While high levels of the satiety hormone leptin don’t help obese individuals lose weight, they do appear to directly contribute to their cardiovascular disease, researchers report.
“With obesity, leptin cannot tell our brain to stop eating, but it can still tell our brain to increase the activity of the cardiovascular system,” said Dr. Eric Belin de Chantemele, physiologist in the Department of Physiology at the Medical College of Georgia at Georgia Regents University.
In both cell culture and animal models, the researchers have shown that fat-derived leptin directly activates aldosterone synthase expression in the adrenal glands, resulting in production of more of the steroid hormone aldosterone.
High aldosterone levels are known to contribute to widespread inflammation, blood vessel stiffness and scarring, enlargement and stiffness of the heart, impaired insulin sensitivity and more.
Aldosterone, which is produced by the adrenal gland, has a direct effect on blood pressure by regulating salt-water balance in the body. High levels of aldosterone are an obesity hallmark and a leading cause of metabolic and cardiovascular problems. But exactly how it gets high in obesity was a mystery.
Identifying the direct connection of high levels of aldosterone and leptin make either a good treatment target to help avoid cardiovascular disease in obesity, the researchers write in the American Heart Association journal Circulation. Their laboratory studies indicate that targeting either disconnects the link and associated cardiovascular problems.
There are already drugs out there that could work, including the old blood pressure drug, spironolactone, that directly targets aldosterone but is rarely used as a frontline blood pressure therapy, said Belin de Chantemele, the study’s corresponding author. Spironolactone, a diuretic, helps the kidney eliminate water and sodium but hold onto valuable potassium, according to MedlinePlus. One way it works is by blocking the receptor to which aldosterone binds. There are also leptin receptor blockers under study for a wide range of problems from obesity to cancer.
It seems a bit of physiological irony that fat makes leptin. In fact, fat from a woman makes even more leptin than the exact same amount of fat from a man, although why remains another mystery. Either way, obese individuals become insensitive to leptin’s impact on their metabolic, but not their cardiovascular system. Exactly why the brain becomes insensitive to the metabolic effect is yet another mystery, although there are theories about dysfunctional signaling and resistance by the protective blood-brain barrier to letting leptin in, Belin de Chantemele said.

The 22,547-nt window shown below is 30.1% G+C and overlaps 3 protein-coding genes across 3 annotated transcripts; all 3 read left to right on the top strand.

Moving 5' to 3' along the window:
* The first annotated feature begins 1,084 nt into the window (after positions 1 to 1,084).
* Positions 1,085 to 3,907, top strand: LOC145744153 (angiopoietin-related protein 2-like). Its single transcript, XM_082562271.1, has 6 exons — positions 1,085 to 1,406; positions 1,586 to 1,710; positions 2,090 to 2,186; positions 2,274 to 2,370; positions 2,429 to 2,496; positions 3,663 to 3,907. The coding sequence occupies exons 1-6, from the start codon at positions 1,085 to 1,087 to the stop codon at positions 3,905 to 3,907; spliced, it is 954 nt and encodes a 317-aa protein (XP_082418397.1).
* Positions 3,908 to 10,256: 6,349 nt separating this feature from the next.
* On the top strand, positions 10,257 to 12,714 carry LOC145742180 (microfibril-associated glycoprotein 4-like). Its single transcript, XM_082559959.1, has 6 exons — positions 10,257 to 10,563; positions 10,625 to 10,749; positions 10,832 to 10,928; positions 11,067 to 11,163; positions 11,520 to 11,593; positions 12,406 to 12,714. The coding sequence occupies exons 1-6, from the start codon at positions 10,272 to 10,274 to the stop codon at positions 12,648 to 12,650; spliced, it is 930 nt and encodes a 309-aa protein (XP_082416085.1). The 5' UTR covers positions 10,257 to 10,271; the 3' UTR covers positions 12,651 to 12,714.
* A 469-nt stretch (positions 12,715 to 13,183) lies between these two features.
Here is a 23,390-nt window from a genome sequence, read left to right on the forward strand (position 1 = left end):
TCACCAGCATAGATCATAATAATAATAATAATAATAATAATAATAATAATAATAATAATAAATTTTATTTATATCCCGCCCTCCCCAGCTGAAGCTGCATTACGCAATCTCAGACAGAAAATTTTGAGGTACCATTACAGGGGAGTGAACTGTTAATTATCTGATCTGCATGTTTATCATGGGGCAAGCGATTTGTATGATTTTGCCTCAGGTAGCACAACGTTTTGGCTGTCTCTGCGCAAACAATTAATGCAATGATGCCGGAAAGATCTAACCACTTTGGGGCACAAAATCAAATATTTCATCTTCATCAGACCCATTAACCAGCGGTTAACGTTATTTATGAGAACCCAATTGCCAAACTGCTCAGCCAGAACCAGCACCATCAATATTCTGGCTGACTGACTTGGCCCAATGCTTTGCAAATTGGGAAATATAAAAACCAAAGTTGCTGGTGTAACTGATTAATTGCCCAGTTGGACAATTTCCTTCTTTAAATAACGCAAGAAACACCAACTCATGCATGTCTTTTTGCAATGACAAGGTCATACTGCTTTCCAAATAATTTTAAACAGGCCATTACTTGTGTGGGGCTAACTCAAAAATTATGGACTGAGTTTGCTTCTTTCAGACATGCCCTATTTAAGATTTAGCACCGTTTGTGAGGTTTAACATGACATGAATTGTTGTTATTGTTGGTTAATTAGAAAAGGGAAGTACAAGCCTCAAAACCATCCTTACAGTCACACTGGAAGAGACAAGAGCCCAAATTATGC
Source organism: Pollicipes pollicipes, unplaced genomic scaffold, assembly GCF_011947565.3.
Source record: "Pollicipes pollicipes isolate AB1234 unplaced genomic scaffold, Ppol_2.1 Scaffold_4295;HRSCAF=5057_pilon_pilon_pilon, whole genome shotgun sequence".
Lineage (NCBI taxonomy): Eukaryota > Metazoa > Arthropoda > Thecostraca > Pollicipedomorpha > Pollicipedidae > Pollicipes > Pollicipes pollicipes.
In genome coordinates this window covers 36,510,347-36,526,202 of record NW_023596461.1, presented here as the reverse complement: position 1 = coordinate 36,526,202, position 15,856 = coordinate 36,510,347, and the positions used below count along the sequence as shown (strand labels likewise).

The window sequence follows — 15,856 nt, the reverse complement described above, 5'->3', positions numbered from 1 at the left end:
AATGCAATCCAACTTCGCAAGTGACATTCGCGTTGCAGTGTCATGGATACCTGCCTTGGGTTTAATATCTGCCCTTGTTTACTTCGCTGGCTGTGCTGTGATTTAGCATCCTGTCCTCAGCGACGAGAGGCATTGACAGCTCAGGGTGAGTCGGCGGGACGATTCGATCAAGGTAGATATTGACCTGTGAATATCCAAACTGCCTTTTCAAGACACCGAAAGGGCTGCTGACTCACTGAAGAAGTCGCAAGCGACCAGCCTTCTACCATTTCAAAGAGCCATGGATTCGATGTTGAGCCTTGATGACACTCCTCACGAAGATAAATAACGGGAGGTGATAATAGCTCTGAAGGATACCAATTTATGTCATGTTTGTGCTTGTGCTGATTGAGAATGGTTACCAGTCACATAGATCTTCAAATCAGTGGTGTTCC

His interest in leptin as an aldosterone trigger was kindled by a 1999 study by German scientists showing that something in fat cells, or adipocytes, was stimulating aldosterone. The fact that obese individuals have high levels of both aldosterone and leptin has been known. Mice he studied with severe endothelial dysfunction – stiff blood vessels and fibrotic hearts – began to put the two together for him. Because these mice, not surprisingly, had high levels of aldosterone and were also hypersensitive to leptin.
The researchers went back to cell culture and put increasing doses of leptin on adrenal cells. They saw increased levels of aldosterone as a result. When they inhibited the leptin receptor, the increases didn’t happen. They did similar studies in fat and lean mice alike, and the association kept showing up: the higher the leptin dose, the higher the aldosterone level. When they used inhibitors of hormones already associated with aldosterone, such as angiotensin II, leptin still increased aldosterone. An exception was that fat mice deficient in leptin receptors did not experience high levels of aldosterone. “It’s clearly a direct link between leptin and aldosterone,” Belin de Chantemele said.
Now they want to see how well the link holds in humans. He and colleagues Dr. Thad Wilkins, professor in the MCG Department of Family Medicine, and Dr. Miriam Cortez-Cooper, associate professor in the GRU Department of Physical Therapy, are starting to look at leptin-aldosterone interaction and levels in 40 overweight men and women who are not taking any cardiovascular medication. They have early evidence, in humans and animals, that the correlation will be strongest in the females, who make so much more leptin.
“We want to see if we can confirm what we are seeing in mice in the human population,” Belin de Chantemele said. “If we see that, that probably tells us a blocker of aldosterone action, such as spironolactone, would be a good treatment particularly for obese females.”
He notes that high aldosterone levels in obesity are not associated with the usual suspects: angiotensin II, a hormone known to constrict blood vessels; the steroid hormone cortisol; and the adrenocorticotropic hormone, or ACTH, all are known to control aldosterone secretion. In fact, obesity is often associated with low or usual levels of all these, Belin de Chantemele said.